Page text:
On Aug. 18, 2020, 100 years after the 19th Amendment was ratified, President Trump pardoned Susan B. Anthony, one of the suffrage movement's leading organizers and agitators.
Anthony was arrested in 1872 and charged with illegally voting because she was a woman. She refused to pay her fine. It was the only vote she would ever cast in an election. Last Tuesday, shortly after Trump issued his pardon, the Susan B. Anthony Museum and House rejected it, saying it would go against the principled woman's wishes.
"Objection! Mr. President, Susan B. Anthony must decline your offer of a pardon today!” the museum tweeted.
Though the museum didn't appreciate President Trump's pardon, it did bring attention to Anthony, the women's rights movement and the 19th Amendment.
Thumbs up, because even a little bit of history is a good thing.
LOCAL SPEED LIMITS
In 1984, American singer Sammy Hagar and his band, The Circle, climbed the hard rock charts with the defiant "I Can't Drive 55."
Now, some Rochester City Council members are having trouble with 20.
On Aug. 17, City Engineer Dilllon Dombrovski proposed that the speed limit on Rochester's residential streets be lowered from 30 to 20 miles per hour.
The recommendation forced some council members to hit the brakes. They had expected Dombrovski to pitch a 25 mph limit.
Dombrovski said the 20 mph limit was the result of an evaluation of safety on the streets. Statistics show that a 20 mph limit reduces the likelihood of death or severe injury for pedestrians struck by cars. It's tough to argue against safer roads, but to many, 20 mph seems like a crawl. The council discussed the issue for an hour before opting for a public hearing and review of the plan. Thumbs up for safer streets. Thumbs down for a speed limit set too low.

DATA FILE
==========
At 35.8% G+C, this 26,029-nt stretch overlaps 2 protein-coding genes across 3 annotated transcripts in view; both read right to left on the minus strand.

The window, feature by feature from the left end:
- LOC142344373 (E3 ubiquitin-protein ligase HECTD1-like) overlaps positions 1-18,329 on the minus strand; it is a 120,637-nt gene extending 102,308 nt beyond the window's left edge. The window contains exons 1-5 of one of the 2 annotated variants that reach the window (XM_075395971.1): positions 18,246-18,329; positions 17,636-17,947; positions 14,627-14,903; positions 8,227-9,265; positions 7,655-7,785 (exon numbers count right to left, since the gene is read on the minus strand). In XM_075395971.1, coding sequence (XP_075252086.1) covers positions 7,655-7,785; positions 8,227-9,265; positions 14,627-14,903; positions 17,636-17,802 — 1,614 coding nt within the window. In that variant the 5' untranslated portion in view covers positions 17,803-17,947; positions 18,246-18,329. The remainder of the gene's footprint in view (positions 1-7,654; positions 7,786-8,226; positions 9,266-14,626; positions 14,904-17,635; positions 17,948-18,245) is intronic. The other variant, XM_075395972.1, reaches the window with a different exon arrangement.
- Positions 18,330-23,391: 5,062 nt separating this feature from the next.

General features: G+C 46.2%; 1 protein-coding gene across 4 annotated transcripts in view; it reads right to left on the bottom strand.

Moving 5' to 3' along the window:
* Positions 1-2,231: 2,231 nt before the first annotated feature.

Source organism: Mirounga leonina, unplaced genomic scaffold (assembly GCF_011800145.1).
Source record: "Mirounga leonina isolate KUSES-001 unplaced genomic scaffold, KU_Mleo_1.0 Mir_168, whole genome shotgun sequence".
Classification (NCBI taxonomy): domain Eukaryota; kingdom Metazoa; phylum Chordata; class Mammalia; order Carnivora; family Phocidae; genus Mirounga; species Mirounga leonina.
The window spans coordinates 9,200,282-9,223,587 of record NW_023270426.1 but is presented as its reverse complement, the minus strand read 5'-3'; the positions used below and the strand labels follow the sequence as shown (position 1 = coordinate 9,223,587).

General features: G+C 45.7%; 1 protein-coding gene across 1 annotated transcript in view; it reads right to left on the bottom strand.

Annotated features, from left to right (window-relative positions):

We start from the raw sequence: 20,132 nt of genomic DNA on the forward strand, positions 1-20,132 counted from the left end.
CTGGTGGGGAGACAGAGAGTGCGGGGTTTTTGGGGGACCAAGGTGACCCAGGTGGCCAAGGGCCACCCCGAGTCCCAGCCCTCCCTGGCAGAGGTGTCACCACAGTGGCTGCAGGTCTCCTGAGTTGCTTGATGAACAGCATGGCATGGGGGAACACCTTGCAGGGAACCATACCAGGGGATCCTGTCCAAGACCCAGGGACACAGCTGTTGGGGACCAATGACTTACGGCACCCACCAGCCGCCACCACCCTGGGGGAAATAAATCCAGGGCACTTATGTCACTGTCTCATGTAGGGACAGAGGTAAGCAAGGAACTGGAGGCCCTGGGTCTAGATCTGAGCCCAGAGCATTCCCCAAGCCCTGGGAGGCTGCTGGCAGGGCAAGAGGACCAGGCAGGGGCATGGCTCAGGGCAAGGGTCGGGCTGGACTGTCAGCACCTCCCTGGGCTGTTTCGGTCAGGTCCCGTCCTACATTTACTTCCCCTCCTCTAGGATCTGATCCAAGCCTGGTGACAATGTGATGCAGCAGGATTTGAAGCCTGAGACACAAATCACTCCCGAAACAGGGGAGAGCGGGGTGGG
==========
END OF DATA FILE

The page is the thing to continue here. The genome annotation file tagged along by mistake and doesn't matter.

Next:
Campaign season has begun, and so have thefts of campaign signs.
Olmsted County Commissioner Jim Bier reported last week that campaign signs placed in Byron, Northwest Rochester and rural areas were missing, according to Olmsted County Sheriff’s Capt. Scott Behrns.
Theft of campaign signs is against the law. Like any other personal property, taking a sign without permission is a theft pursuant to Minn. Stat. sec. 609.52.
It is not, however, a federal offense, as some have been led to believe.
Theft of any kind is bad form. Thumbs down to those who commit it.